Commentary 8/25/2015

On Monday morning we came into the office to the news that the Chinese stock market was down 8%, impressive following an 11% decline in the preceding week.  The perceived catalyst at the moment is the possibility of a sharp slowdown in growth in China and the decision by the China’s central bank to peg the Yuan (the Chinese currency) a bit lower compared to the dollar.    In fact, while the Chinese move may be the trigger, there has been other evidence over the last several months that the global economy was slowing—a long decline in energy and other commodity prices the most evident.  While this represents the global backdrop, US economic indicators have been relatively strong, and our stock market has followed suit.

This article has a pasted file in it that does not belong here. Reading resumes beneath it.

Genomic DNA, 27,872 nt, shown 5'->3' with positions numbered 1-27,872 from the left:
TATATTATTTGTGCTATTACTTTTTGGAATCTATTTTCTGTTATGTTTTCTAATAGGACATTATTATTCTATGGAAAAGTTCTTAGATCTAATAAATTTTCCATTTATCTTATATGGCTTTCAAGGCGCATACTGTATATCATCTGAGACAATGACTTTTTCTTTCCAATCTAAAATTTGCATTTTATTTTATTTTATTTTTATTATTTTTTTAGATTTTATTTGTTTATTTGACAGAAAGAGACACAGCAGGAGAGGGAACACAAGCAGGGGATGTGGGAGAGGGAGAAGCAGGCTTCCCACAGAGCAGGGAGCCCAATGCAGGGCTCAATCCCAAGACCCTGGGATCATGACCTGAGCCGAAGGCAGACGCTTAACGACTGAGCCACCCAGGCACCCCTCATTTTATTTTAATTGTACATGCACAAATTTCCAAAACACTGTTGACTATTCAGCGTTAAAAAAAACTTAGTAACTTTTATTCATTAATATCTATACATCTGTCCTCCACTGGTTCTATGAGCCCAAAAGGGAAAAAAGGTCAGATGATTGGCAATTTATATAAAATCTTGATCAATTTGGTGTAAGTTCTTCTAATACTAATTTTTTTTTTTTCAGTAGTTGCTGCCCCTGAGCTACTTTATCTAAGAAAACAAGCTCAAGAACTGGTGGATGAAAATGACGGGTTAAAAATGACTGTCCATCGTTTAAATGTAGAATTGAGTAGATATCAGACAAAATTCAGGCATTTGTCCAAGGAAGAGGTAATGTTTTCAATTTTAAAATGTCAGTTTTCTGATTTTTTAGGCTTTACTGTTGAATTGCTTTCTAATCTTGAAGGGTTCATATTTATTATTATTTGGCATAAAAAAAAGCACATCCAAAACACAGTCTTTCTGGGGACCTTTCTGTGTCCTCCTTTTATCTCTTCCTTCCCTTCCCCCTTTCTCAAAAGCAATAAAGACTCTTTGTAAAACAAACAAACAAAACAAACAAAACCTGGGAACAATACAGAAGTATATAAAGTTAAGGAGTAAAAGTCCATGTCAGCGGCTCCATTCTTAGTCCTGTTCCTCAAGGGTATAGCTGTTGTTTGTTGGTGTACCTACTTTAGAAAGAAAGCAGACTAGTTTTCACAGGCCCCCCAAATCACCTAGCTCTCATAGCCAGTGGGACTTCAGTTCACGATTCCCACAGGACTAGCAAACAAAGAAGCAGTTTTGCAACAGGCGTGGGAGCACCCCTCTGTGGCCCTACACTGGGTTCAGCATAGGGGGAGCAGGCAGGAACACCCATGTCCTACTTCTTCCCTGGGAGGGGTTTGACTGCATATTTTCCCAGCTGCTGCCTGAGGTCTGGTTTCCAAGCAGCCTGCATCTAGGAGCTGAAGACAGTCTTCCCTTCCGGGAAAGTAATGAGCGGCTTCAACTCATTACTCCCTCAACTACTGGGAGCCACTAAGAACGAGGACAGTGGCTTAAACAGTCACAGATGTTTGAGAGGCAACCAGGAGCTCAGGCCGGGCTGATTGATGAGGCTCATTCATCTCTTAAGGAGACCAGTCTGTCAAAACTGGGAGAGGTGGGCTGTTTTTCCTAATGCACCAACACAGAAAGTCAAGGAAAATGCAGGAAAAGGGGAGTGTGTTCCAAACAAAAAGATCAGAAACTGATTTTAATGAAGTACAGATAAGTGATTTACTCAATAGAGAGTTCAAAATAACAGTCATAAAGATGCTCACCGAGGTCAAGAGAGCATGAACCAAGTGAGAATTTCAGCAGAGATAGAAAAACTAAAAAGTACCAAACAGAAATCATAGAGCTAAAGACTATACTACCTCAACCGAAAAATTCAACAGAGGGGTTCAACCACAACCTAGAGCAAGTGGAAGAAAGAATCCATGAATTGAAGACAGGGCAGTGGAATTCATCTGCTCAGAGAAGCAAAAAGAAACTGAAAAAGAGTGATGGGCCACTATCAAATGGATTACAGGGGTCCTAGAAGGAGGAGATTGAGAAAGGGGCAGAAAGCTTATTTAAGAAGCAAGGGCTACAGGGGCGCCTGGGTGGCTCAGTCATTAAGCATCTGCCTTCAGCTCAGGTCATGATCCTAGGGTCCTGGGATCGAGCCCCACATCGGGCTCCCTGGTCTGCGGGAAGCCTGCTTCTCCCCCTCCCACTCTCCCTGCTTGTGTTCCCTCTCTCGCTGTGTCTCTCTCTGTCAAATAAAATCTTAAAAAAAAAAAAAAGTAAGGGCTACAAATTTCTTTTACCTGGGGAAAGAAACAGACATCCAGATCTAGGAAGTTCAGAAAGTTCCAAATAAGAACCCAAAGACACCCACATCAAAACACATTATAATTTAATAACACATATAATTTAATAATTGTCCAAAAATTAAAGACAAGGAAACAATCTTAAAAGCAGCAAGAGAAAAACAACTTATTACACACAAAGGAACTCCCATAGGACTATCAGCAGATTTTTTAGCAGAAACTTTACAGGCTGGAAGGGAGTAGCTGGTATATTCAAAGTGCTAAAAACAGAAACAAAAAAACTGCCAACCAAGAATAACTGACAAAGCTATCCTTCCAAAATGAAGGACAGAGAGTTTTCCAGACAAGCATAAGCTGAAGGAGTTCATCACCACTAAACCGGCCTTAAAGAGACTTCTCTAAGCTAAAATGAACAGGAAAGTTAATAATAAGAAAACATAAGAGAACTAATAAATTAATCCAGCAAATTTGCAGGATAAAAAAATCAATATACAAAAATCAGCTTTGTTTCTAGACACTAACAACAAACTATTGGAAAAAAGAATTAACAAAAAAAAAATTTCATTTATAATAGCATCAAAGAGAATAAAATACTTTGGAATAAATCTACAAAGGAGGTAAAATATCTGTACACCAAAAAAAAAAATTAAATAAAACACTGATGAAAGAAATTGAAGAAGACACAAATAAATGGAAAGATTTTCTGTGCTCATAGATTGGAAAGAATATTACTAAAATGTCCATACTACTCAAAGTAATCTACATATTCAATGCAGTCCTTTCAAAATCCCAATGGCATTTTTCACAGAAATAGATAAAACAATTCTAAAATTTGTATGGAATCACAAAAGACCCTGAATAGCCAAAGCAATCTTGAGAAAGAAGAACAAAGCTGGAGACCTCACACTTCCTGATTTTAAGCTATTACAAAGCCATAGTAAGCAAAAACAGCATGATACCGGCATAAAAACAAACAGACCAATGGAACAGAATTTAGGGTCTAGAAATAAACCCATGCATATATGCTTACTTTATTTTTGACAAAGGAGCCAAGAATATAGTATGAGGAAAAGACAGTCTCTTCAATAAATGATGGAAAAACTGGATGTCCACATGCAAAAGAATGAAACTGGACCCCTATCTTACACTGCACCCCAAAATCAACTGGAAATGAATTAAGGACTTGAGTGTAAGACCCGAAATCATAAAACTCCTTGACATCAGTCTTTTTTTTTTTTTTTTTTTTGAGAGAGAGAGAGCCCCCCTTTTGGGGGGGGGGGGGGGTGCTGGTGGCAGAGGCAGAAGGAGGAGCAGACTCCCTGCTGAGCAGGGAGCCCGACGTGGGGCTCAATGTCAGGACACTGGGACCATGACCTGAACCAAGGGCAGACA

While in the long run stock markets are a measure of economic productivity, in the shorter term they are driven by investor feelings about the potential for risk and reward.  These feelings can change overnight, and often do.  At the moment it is easy to say that investors are finding stocks to be suddenly a much more risky proposition, but that doesn’t say anything about what next week will bring, when the focus might shift back to low unemployment and growing corporate earnings in the US, or to the tailwind the Fed may create by delaying the decision to raise interest rates and the weakening effect this is having on the dollar. 

As you have heard us say, a fundamental principle of our investment philosophy is to base our portfolios on long-term averages, and not on the expectations of what the next few months will bring.  We prepare for the entire range of possibilities in the investment markets, constructing diversified portfolios in which there are always assets not participating in the latest stock market movement, whether up or down.